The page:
OpUSA: A Lackluster DDoS OperationPlanned Attacks Have Little Impact on U.S. Websites
The OperationUSA attack that the hacktivist group Anonymous announced would hit U.S. government and banking institution websites on May 7 apparently never gained traction.
As of early evening May 7, the Department of Homeland Security said no federal government websites had so far experienced problems from the threatened distributed-denial-of-service attacks. Homeland Security's National Cybersecurity and Communications Integration Center also had not received any valid reporting of any government website being affected by DDoS attacks.
Rodney Joffe, senior technologist for online security provider Neustar Inc., says OpUSA was over before it ever really started, with no evidence of an impact on banks that were named as targets. But the hackers who had planned to join forces for OpUSA could still rally for a new cause or attack, he cautions.
Nine federal government websites, in addition to 133 U.S. banking institutions, were named by Anonymous on April 24 as targets for attack. Earlier this week, the Department of Homeland Security said the attacks were expected to be more of a nuisance than a serious threat (see DHS: OpUSA to Cause Limited Disruptions).
A Key Factor
What's clear is that the refusal of Izz ad-Din al-Qassam Cyber Fighters - the group behind the DDoS attacks against U.S. banks since last September - to join the OpUSA effort likely severely crippled the attack's impact, Joffe says.
"When these guys decided to go with their attack on Tuesday, they wanted to piggyback on al-Qassam," he says. "So when al-Qassam canceled, they knew OpUSA was a bust" (see OpUSA: Sizing Up the Threat).
On May 6, Izz ad-Din al-Qassam Cyber Fighters announced on the open forum Pastebin that it would not be taking part in OpUSA. The group noted, however, that its attacks would cease for the week of May 7, out of respect for the OpUSA effort.
Ronen Kenig, director of security solutions for online-security provider Radware, says OpUSA appeared to be an unorganized attack that relied on unsophisticated tools, relative to the attack power Izz ad-Din al-Qassam Cyber Fighters has been using.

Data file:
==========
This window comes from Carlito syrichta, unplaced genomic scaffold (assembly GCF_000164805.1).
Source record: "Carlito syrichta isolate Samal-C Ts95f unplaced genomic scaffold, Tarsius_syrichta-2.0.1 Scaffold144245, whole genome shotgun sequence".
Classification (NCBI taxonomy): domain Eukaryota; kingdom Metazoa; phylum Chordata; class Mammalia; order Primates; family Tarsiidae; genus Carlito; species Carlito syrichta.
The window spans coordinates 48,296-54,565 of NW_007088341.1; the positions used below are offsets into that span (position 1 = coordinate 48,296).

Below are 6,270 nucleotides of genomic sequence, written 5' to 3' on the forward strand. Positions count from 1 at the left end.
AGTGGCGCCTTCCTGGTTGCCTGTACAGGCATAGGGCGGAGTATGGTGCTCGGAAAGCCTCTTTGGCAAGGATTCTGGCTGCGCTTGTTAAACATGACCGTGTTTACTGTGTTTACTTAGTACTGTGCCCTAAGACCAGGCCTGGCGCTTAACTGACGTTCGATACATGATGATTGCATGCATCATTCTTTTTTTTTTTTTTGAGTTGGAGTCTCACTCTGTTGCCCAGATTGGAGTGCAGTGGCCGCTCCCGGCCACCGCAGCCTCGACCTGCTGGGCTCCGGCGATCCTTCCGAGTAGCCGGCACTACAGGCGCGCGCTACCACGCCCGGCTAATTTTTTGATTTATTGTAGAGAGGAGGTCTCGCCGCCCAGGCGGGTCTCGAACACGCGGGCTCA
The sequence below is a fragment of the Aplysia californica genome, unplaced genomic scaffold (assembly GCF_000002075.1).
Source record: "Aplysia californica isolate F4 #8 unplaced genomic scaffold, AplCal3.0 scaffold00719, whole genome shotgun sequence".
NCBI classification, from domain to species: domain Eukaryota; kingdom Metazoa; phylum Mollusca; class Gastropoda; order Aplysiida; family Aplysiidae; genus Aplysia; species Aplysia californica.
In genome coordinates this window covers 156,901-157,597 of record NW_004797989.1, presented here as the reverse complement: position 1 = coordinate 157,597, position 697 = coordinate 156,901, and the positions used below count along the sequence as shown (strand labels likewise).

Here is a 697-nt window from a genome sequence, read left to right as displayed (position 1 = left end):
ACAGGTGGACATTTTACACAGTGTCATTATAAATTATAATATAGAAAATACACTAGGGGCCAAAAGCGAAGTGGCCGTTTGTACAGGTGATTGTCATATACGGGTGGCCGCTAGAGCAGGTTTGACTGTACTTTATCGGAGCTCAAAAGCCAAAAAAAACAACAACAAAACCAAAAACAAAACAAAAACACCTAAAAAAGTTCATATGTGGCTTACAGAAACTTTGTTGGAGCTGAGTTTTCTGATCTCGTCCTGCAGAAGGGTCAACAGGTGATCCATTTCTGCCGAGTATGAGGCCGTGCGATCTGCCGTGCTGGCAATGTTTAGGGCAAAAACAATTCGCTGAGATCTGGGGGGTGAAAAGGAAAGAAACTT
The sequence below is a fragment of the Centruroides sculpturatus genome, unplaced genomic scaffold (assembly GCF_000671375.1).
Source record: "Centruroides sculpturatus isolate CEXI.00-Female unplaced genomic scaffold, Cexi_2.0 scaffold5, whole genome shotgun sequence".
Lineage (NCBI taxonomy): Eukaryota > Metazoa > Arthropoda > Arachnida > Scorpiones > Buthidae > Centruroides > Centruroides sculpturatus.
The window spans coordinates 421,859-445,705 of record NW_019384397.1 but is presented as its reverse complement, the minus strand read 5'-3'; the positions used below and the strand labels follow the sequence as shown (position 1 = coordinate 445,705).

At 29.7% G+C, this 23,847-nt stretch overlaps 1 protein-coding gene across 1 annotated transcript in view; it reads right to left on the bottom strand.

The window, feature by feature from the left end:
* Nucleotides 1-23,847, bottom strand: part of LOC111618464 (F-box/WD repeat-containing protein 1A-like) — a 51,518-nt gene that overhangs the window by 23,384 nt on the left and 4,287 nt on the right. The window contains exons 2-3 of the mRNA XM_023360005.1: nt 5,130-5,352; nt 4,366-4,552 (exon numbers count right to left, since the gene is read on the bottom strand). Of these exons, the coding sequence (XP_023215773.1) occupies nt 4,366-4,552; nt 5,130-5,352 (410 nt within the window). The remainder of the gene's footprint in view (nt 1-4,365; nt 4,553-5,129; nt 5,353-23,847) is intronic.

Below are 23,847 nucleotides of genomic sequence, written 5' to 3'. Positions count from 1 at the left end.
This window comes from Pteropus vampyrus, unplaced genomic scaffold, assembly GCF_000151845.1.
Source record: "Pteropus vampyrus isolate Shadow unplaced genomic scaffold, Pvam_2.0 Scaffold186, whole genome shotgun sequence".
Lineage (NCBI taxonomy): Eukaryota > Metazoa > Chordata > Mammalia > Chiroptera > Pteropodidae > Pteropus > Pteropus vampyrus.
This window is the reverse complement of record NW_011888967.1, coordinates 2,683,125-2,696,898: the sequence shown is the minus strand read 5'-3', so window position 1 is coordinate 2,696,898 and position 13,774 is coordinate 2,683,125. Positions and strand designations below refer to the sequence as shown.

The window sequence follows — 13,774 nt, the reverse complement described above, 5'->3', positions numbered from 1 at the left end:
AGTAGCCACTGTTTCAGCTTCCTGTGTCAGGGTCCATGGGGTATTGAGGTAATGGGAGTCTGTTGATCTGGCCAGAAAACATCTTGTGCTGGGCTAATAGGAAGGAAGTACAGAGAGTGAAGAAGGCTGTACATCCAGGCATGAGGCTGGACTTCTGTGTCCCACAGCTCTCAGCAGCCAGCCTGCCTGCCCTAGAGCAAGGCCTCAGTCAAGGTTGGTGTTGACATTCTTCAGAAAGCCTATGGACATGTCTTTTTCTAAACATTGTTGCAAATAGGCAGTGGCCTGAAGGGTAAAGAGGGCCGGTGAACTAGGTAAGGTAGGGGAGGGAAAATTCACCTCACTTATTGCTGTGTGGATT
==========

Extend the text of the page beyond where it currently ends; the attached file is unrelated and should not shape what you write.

"al-Qassam is bringing a new level to this game, which we are not seeing from other hacking groups," he says. "In OpUSA, I believe the main thing is that they were not organized and could not recruit any botnet to conduct the attacks."
Lack of Coordination
Like Operation Israel, which members of Anonymous unsuccessfully waged against Israeli government and business sites last month, the OpUSA attack appears to have lacked coordination and purpose, Kenig says.
"This attack looks even less significant than OpIsrael," he says. "The attack tools and volume of the attacks were all significantly lower. And it's really hard to define what Anonymous is. There are so many groups. How do you know exactly who is involved?"
Jim Riva of online security provider Check Point Software Technologies says OpUSA was likely unsuccessful for a number of reasons "having to do with the complexity of attack methods and the preparedness of target networks."
Researcher Gary Warner of the University of Alabama at Birmingham, where he tracks cyber-attacks, says the online takedowns so far attributed to OpUSA have been minimal.
"[They've] had a couple moderately interesting successes, such as adding a host to Microsoft's Republic of the Congo domain name and the very short-lived defacement of a small bank in Arkansas," he says. The group also appears to have mistakenly targeted a blood-bank site, which a non-English-speaking hacker apparently thought was Bank of America, he adds.
John Walker, the chairman of ISACA's Security Advisory Group in London, who's been tracking international DDoS activity since the fall of last year, says OpUSA's perceived failure should not be taken as a sign that hacktivist attacks can be ignored. All attacks and campaigns such as this have to be taken seriously, he says.
"There is also the matter of the distraction attacks, which are employing DDoS as the noisy knock on the door, whilst the real business is taking place at some other logical place within the organization," Walker says. "No matter what statements are made by any attacker, businesses should not allow any information, or disinformation, to sway their judgment to stand down, or to reduce their defense, for that could prove to be the biggest mistake they could make in the face of dynamic adversity."